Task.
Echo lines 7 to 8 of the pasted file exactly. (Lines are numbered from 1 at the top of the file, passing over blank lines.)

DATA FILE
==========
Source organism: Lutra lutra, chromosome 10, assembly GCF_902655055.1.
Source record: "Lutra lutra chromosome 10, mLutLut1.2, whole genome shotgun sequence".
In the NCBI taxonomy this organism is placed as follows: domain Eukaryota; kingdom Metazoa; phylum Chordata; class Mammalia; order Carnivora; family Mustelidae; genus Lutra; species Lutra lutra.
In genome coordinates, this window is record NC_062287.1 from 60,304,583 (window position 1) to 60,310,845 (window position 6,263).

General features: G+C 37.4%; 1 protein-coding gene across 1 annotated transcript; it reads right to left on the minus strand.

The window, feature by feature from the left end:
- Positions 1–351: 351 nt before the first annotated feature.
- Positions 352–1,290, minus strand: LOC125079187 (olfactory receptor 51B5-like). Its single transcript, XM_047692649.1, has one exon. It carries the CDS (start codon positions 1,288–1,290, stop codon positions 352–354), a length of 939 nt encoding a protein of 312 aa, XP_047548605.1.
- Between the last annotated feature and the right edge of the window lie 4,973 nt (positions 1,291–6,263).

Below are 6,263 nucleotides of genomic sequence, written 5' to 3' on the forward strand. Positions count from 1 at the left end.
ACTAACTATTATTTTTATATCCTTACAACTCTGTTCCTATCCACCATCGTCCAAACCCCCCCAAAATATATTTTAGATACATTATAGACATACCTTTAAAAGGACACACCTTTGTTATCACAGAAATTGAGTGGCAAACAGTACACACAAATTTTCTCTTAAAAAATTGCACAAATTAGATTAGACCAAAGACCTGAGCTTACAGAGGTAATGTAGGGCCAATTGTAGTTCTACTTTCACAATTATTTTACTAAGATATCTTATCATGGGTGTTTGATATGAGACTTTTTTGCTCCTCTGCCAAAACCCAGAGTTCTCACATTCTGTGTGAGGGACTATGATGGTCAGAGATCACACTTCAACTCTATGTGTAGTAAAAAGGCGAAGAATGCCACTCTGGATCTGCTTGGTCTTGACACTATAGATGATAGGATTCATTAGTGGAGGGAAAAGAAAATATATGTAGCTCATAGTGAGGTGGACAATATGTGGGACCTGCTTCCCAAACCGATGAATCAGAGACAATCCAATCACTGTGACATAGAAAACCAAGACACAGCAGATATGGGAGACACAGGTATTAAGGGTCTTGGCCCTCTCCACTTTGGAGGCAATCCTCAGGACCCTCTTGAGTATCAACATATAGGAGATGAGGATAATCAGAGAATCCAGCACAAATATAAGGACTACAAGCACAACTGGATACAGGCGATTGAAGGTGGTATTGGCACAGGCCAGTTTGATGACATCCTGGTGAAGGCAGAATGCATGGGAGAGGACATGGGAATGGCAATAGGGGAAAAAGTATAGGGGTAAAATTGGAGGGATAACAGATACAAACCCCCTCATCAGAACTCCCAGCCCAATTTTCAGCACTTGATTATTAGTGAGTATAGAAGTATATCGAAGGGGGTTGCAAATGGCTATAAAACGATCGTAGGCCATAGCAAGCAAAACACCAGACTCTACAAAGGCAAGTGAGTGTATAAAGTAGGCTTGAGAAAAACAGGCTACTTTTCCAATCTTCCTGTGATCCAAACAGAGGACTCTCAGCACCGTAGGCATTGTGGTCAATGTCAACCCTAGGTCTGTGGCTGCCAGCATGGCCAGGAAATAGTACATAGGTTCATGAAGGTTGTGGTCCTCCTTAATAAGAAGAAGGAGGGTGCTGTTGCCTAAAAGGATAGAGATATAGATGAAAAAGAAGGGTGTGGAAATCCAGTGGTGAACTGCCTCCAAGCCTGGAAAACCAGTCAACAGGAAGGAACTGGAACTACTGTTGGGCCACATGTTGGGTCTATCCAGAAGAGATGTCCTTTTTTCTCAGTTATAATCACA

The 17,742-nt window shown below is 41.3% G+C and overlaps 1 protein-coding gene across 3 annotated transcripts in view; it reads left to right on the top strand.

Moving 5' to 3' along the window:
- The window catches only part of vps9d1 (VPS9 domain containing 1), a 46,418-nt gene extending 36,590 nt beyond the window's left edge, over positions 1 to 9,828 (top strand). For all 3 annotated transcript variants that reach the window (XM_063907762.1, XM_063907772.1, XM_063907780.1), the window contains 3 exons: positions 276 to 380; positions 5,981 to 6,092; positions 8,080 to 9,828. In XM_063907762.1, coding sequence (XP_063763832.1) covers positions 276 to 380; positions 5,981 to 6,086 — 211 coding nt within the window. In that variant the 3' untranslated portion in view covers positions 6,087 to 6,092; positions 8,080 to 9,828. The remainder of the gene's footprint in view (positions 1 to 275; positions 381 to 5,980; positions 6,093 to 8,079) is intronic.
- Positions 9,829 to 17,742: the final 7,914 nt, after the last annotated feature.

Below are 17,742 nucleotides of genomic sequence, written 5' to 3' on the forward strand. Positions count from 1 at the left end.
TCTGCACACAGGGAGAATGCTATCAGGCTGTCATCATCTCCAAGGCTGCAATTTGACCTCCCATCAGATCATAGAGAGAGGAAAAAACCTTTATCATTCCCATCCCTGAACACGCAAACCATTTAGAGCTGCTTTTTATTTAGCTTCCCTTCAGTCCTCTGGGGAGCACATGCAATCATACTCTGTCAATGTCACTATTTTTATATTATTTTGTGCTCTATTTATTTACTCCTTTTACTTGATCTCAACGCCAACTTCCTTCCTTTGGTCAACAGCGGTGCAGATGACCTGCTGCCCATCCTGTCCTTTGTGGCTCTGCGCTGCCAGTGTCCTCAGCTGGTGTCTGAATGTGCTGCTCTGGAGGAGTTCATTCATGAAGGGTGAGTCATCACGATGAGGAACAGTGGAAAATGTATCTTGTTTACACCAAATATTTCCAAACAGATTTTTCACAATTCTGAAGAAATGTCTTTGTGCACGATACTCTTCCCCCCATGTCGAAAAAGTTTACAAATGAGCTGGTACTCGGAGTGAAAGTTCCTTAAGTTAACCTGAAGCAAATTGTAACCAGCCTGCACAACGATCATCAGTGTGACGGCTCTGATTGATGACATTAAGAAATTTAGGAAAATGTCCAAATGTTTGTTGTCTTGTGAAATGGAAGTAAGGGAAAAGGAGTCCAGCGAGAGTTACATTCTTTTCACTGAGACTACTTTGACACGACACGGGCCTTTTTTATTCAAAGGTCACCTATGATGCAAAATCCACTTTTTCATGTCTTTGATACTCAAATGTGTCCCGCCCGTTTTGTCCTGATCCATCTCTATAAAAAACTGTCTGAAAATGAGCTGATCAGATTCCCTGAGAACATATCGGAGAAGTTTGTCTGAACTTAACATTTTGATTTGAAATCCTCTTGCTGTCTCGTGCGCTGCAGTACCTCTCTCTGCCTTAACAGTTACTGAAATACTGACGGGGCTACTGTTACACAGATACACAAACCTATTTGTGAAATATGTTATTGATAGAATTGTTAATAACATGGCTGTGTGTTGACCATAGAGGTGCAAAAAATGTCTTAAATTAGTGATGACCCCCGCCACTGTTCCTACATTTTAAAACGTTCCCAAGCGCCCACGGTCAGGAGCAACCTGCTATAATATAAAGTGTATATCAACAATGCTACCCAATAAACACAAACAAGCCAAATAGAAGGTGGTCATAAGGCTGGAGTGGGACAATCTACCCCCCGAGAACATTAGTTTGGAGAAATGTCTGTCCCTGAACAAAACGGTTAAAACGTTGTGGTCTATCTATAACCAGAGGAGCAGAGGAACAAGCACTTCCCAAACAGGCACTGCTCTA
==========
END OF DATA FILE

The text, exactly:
- Positions 1–351: 351 nt before the first annotated feature.
- Positions 352–1,290, minus strand: LOC125079187 (olfactory receptor 51B5-like). Its single transcript, XM_047692649.1, has one exon. It carries the CDS (start codon positions 1,288–1,290, stop codon positions 352–354), a length of 939 nt encoding a protein of 312 aa, XP_047548605.1.